Current trends are worrisome. A stunning 206 GW of new capacity is currently under active development in China, an amount roughly equal to the entire installed capacity of Germany. In 2019, China added a net 36.8 GW of coal-fired power capacity, according to Global Energy Monitor. Outside of China, total coal power capacity fell. Even more worrisome, Chinese authorities approved permitting for more coal-fired power capacity in the first 18 days of March 2020 than in all of 2019, suggesting that carbon heavy development will be part of post-coronavirus efforts to revive the economy. China’s National Energy Administration (NEA) has also lowered the risk ratings for coal-power overcapacity three years in a row. Such improved risk ratings eliminate regulatory barriers that could otherwise slow the development of coal plants.
All of this new coal construction does not make much sense, economic or otherwise. It comes at a time when China’s existing coal fleet boasts a less than 50% utilization rate on average, and some 40% of newly commissioned coal power in 2019 has been relegated to emergency back-up status. Nearly half of thermal power companies are losing money. Moreover, by one estimate, it is already cheaper in China to provide power through new build renewable energy facilities than to build new coal power plants. Within the next three years it will be cheaper to build renewables than to use existing coal capacity. Despite all this, the China Electricity Council – the industry group for the power sector – has pushed for an increase in nationwide coal power capacity limits from 1,100 to 1,300 GW. And, most critically, these capacity expansions (past and proposed) are coming at a time when climate change reform demands dramatic and rapid reductions in coal fired power.
A Chinadialogue assessment of recent coal expansions suggests that coal power investment is driven by local desire for short-term economic stimulus, industry lobbying, and outdated attitudes about renewable energy and the belief that more coal power is needed for grid stability. Resistance to potential losses of coal-related jobs is surely part of the dynamic as well.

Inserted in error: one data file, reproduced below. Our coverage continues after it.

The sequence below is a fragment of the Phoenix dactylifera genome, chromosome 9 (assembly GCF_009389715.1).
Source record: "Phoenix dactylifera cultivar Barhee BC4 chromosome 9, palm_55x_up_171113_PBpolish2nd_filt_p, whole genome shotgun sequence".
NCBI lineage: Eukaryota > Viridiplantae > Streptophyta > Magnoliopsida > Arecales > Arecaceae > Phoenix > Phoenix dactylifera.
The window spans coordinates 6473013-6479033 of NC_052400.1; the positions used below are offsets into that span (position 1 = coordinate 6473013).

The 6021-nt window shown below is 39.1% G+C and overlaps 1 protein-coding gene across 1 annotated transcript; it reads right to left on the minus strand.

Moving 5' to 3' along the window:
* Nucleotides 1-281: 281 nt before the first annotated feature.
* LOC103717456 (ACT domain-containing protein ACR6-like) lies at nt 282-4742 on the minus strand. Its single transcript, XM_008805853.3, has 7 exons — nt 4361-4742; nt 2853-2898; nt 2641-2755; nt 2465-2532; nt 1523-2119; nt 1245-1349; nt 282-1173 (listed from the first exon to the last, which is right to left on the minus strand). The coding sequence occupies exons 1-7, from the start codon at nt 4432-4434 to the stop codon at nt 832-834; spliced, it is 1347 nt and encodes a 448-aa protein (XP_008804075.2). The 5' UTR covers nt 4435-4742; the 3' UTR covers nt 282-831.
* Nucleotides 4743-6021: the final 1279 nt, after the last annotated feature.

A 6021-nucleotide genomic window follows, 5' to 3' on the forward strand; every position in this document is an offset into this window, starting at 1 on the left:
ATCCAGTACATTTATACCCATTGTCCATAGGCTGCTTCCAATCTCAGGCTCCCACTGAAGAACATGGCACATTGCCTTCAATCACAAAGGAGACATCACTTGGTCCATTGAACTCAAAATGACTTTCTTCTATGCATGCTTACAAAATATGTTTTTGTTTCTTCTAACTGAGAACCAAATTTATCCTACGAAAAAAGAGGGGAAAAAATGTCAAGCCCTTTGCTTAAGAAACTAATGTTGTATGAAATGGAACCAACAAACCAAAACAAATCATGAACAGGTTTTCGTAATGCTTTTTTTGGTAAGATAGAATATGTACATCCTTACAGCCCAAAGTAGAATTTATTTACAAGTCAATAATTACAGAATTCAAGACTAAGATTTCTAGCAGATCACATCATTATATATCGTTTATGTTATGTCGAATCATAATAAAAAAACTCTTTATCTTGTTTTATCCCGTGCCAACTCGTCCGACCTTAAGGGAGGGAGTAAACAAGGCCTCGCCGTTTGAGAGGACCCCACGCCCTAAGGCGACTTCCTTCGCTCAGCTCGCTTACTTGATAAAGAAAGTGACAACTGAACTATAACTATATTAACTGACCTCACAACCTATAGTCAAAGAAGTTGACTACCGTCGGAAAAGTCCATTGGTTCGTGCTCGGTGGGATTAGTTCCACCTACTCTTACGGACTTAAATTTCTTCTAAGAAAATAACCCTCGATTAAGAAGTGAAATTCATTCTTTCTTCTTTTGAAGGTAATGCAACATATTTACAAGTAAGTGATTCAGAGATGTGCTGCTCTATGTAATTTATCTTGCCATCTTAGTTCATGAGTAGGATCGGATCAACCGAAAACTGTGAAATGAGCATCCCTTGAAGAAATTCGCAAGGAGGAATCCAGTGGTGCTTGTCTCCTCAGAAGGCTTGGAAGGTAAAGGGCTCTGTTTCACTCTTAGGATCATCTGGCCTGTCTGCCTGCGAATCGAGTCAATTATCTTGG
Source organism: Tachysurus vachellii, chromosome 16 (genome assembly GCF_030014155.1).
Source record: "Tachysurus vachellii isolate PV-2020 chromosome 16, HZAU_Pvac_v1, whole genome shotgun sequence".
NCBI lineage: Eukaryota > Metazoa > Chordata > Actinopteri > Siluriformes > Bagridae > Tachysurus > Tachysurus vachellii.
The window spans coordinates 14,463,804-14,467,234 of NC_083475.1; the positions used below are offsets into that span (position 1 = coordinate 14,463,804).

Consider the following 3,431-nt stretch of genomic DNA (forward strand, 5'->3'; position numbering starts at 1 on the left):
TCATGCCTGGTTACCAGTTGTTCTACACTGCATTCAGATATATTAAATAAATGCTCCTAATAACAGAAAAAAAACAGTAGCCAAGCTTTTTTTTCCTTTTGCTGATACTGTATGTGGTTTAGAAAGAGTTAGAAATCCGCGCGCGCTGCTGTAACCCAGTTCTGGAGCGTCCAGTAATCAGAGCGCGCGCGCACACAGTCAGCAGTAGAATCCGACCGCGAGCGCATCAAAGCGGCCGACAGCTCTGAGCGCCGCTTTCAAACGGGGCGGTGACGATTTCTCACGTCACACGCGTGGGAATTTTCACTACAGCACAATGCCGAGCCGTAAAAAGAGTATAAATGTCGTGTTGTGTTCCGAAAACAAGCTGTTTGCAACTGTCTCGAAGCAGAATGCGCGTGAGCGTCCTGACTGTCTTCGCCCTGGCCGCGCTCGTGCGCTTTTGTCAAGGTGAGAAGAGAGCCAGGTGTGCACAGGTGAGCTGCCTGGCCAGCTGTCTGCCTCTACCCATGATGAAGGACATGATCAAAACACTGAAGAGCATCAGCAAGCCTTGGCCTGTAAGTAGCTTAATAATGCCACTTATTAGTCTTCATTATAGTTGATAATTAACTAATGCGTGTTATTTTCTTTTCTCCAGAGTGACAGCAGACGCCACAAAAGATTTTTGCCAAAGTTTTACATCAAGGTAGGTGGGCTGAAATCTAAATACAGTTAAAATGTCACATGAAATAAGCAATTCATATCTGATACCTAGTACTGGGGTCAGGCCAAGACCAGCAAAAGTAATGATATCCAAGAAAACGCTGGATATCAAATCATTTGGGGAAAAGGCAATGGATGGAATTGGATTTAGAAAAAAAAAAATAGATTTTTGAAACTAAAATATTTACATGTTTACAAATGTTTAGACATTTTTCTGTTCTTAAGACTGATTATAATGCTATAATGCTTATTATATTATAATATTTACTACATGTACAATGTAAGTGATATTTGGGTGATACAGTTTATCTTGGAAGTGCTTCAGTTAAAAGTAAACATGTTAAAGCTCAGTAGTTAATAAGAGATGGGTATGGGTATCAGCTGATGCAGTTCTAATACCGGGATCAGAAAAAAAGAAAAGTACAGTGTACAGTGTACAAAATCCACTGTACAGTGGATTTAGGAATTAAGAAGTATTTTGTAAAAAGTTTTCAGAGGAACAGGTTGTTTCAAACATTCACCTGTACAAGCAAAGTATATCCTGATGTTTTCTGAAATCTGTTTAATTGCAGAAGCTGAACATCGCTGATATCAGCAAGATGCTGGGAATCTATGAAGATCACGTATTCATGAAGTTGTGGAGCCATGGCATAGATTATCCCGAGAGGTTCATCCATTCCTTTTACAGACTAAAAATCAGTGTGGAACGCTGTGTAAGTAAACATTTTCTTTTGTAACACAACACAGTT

The current draft of the PRC Energy Law contains a number of provisions on clean energy, climate change, and environmental protection. A key provision of the draft “encourages” (鼓励) “efficient, clean development and use of energy resources, supports priority development of renewable energy, rational development of fossil energy resources, development of distributed energy suited to local conditions, promotes the replacement of fossil energy with non-fossil energy, low-carbon energy taking the place of high carbon energy, and supports the development and use of oil replacements and natural gas as new fuels and industrial raw material” (art. 32). These principles are all to the good, but will such hortatory law be enough to overcome the forces sustaining coal? Is the promotion of the “rational development” of fossil fuels a green light for continued coal power development?
I have recently been working with a team at UCLA and NRDC to draft recommendations for Chinese regulators on ways to better coordinate air pollution control and climate change. A key lesson from the California context is to avoid short term air pollution measures (such as building out an infrastructure for natural gas trucks) that would make it more difficult in the long-term to achieve climate change goals. But this news of Chinese coal expansion presents an even more fundamental challenge. Perhaps the immediate recommendation should be for China to halt the development of new coal-fired power capacity altogether. This is power infrastructure that will lock-in long-term air pollution and GHG emissions, while also generating financial instability. A negative triple bottom line if you will.
In other words, if the Chinese concept of ecological civilization is to have any real heft, it must mean the cessation of coal power. Let’s hope Chinese leaders do what it takes to respond to these worrisome trends.
Alex Wang is Professor of Law at UCLA School of Law, and a leading expert on environmental law and the law and politics of China. His research focuses on the social effec…READ more